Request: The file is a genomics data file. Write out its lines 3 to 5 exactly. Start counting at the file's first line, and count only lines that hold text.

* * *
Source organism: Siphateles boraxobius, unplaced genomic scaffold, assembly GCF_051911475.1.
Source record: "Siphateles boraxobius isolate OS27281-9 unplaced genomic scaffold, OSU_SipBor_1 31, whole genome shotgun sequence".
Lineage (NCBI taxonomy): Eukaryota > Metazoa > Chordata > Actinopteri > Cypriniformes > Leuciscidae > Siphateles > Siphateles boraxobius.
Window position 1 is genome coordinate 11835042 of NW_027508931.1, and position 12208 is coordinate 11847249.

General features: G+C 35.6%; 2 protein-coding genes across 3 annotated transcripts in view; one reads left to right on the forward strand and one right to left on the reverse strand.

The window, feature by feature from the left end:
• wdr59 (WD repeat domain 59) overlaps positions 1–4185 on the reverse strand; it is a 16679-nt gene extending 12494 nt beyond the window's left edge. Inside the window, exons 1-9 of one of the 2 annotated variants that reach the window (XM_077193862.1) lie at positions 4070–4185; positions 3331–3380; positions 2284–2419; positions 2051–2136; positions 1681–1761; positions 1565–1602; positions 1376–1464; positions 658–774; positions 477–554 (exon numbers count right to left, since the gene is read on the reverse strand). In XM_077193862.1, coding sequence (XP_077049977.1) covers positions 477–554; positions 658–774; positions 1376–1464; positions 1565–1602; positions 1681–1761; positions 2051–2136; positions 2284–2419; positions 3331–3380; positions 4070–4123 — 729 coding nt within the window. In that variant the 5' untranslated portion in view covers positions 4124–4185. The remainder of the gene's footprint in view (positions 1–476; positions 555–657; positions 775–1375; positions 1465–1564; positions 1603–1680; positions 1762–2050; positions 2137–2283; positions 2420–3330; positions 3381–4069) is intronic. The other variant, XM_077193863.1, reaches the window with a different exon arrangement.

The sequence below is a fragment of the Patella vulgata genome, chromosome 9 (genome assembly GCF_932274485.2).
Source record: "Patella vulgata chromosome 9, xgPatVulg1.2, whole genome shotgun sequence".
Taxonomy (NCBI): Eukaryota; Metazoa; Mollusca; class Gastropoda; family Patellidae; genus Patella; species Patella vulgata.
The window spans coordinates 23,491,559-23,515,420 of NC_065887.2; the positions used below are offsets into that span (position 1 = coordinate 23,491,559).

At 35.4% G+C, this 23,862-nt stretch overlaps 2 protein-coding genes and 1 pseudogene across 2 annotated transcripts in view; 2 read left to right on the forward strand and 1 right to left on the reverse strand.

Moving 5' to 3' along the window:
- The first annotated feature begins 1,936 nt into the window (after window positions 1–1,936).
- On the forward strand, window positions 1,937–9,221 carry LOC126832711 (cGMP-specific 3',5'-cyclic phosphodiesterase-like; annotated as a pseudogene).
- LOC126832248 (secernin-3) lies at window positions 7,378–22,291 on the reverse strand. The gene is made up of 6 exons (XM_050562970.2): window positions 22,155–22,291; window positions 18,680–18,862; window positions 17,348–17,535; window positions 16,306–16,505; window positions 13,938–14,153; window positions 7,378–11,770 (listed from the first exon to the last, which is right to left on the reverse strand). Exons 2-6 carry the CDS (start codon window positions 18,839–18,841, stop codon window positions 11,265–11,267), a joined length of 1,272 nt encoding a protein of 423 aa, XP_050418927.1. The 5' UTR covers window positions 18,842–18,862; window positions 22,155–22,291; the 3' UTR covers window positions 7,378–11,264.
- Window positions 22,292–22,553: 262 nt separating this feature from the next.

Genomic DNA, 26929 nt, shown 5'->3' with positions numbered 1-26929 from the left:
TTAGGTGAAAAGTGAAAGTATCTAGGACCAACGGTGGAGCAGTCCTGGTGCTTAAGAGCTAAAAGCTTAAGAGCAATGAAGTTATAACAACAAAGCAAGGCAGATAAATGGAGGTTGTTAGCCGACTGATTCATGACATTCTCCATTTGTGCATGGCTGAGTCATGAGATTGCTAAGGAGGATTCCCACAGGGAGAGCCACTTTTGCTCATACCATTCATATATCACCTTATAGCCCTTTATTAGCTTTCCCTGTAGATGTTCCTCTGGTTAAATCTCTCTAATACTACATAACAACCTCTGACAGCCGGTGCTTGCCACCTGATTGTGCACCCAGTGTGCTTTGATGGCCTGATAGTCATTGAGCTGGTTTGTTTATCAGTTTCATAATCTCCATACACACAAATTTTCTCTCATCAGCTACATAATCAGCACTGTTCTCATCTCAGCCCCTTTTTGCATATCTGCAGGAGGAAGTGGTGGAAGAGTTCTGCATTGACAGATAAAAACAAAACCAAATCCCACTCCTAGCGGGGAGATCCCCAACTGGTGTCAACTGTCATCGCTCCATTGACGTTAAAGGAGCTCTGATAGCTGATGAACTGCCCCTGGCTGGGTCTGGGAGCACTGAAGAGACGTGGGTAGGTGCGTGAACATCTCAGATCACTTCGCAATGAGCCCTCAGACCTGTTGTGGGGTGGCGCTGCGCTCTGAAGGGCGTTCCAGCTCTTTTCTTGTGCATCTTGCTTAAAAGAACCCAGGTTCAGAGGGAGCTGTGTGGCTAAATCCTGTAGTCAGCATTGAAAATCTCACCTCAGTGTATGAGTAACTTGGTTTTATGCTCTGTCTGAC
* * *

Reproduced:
Lineage (NCBI taxonomy): Eukaryota > Metazoa > Chordata > Actinopteri > Cypriniformes > Leuciscidae > Siphateles > Siphateles boraxobius.
Window position 1 is genome coordinate 11835042 of NW_027508931.1, and position 12208 is coordinate 11847249.

General features: G+C 35.6%; 2 protein-coding genes across 3 annotated transcripts in view; one reads left to right on the forward strand and one right to left on the reverse strand.